• Thailand’s exports declined by 18.6% in Nov. Imports rose 2.0 percent from a year earlier to $13.07 billion in November following a 21.7 percent rise to $15.82 billion in October.  The November trade account showed a $1.2 billion deficit after a $558 million deficit in October.

WTO was concerned that trade finance is going to impact the global trade severely. The case looks like of slumping global demand now. World Bank/IMF also said trade volumes might decline in 2009.  Simeon Djankov of Crisis Talk Blog pointed that trade finance is not the main concern now.

All these economies (except India) are export-driven and the fall is really steep. The impact on growth is a given. Anoher export-led economy New Zealand is facing severe stress as well. China cut rates y’day and is staring at the barrel. James Kwak says all we can do is wait for Obama plan.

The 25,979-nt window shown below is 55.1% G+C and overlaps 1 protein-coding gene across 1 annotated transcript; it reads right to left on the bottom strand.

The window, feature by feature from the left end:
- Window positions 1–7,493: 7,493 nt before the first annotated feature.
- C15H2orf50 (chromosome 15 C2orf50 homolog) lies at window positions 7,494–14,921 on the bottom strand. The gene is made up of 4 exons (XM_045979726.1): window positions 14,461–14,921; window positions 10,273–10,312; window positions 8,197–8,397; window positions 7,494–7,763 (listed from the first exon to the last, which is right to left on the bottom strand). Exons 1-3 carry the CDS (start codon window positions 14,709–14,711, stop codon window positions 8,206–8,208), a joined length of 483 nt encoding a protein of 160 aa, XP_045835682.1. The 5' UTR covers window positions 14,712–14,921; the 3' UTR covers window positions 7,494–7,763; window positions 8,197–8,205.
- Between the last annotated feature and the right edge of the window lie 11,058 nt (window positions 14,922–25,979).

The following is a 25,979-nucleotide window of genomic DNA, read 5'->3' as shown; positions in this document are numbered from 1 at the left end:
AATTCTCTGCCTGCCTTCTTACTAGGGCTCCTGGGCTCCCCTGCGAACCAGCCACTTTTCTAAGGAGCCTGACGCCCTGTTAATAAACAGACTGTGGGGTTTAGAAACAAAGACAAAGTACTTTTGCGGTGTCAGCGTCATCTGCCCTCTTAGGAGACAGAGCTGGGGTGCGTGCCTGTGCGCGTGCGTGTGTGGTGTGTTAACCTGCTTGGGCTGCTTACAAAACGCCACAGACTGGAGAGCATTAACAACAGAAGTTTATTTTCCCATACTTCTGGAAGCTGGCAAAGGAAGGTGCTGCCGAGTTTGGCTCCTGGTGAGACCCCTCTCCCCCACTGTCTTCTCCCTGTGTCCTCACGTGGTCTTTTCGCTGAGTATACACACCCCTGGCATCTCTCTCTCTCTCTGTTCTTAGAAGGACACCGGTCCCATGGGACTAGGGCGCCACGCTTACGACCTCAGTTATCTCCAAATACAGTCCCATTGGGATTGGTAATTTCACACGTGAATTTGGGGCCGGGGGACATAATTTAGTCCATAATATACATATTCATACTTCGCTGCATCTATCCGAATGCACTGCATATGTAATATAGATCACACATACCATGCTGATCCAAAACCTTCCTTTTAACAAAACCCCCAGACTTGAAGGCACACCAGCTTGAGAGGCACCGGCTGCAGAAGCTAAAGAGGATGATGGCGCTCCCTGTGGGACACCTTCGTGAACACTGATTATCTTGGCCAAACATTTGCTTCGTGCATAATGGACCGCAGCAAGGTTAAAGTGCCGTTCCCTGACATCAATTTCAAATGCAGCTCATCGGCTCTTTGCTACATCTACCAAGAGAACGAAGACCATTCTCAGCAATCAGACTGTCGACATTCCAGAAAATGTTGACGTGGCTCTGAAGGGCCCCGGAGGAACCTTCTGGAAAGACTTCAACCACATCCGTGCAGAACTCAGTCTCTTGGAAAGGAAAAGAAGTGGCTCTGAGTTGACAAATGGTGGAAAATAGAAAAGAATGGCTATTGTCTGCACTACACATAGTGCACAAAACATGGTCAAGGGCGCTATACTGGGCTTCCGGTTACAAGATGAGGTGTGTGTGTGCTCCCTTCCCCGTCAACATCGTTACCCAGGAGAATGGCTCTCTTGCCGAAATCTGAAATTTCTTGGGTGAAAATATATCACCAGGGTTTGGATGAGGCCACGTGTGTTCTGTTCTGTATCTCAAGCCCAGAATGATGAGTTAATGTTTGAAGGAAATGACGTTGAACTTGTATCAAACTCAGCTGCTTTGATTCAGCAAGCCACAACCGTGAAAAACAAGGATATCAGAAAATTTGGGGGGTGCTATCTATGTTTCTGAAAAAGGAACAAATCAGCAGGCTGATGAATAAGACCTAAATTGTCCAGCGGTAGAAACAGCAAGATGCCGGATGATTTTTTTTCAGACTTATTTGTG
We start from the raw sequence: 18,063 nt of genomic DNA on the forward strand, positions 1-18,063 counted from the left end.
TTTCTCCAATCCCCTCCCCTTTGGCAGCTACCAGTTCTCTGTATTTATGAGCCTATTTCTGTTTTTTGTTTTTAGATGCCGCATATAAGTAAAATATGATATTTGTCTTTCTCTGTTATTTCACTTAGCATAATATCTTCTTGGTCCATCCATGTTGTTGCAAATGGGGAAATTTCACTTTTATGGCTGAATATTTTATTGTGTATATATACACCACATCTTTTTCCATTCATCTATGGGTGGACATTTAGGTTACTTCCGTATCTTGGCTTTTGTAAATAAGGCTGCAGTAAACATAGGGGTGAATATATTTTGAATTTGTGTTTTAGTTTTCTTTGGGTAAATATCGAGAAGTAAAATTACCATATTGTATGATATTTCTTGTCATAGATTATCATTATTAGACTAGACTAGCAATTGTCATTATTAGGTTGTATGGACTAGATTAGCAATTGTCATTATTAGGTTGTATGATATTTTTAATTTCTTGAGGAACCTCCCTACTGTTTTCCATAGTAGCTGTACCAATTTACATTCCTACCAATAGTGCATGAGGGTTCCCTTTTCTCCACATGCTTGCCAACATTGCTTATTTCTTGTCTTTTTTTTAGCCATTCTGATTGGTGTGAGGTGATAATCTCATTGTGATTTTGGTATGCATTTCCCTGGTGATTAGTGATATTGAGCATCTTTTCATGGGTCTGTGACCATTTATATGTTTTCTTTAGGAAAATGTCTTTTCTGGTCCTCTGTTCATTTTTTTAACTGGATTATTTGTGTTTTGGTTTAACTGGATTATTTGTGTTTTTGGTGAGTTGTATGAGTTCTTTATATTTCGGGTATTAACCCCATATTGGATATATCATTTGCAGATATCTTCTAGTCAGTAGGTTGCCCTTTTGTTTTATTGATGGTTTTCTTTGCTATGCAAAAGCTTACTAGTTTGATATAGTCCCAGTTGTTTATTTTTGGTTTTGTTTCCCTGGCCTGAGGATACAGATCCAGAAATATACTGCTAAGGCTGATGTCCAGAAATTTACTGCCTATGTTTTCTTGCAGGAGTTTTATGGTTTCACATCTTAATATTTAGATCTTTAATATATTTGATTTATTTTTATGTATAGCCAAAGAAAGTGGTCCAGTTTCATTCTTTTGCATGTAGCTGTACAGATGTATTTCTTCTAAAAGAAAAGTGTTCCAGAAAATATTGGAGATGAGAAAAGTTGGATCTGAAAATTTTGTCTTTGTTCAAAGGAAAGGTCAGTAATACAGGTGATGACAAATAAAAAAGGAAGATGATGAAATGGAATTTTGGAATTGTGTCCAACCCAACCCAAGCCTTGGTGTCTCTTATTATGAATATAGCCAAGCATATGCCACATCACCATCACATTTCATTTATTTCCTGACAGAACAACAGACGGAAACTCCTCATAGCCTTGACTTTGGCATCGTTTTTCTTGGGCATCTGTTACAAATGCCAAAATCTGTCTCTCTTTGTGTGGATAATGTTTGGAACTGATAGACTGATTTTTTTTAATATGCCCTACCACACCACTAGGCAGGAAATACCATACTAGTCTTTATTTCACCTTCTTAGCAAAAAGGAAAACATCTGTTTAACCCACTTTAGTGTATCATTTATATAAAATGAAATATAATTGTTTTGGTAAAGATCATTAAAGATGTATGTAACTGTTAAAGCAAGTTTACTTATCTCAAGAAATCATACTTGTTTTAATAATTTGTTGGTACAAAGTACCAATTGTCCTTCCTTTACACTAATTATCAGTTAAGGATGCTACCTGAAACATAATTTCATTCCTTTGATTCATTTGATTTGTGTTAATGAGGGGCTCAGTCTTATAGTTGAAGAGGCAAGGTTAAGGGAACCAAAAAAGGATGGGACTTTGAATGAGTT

Assorted Links

December 23, 2008

1. Krugam says crisis is hitting those US states hardest that didn’t have a housing bubble:-) MR shares his thoughts as well

2. Krugman seperates the wheat from the chaff on fiscal stimulus. Mankiw raises basic questions with fiscal stimulus

3. Roth advices on what should economists study

4. PSD Blog points in Russia smileys have been trademarked!

5. CTB points trade barriers increasing.

6. Econbrowser has an excellent post on Fed’s balance sheet

7. TTR points to forecasts and oil prices

8. IDB asks a question which this paper had asked long back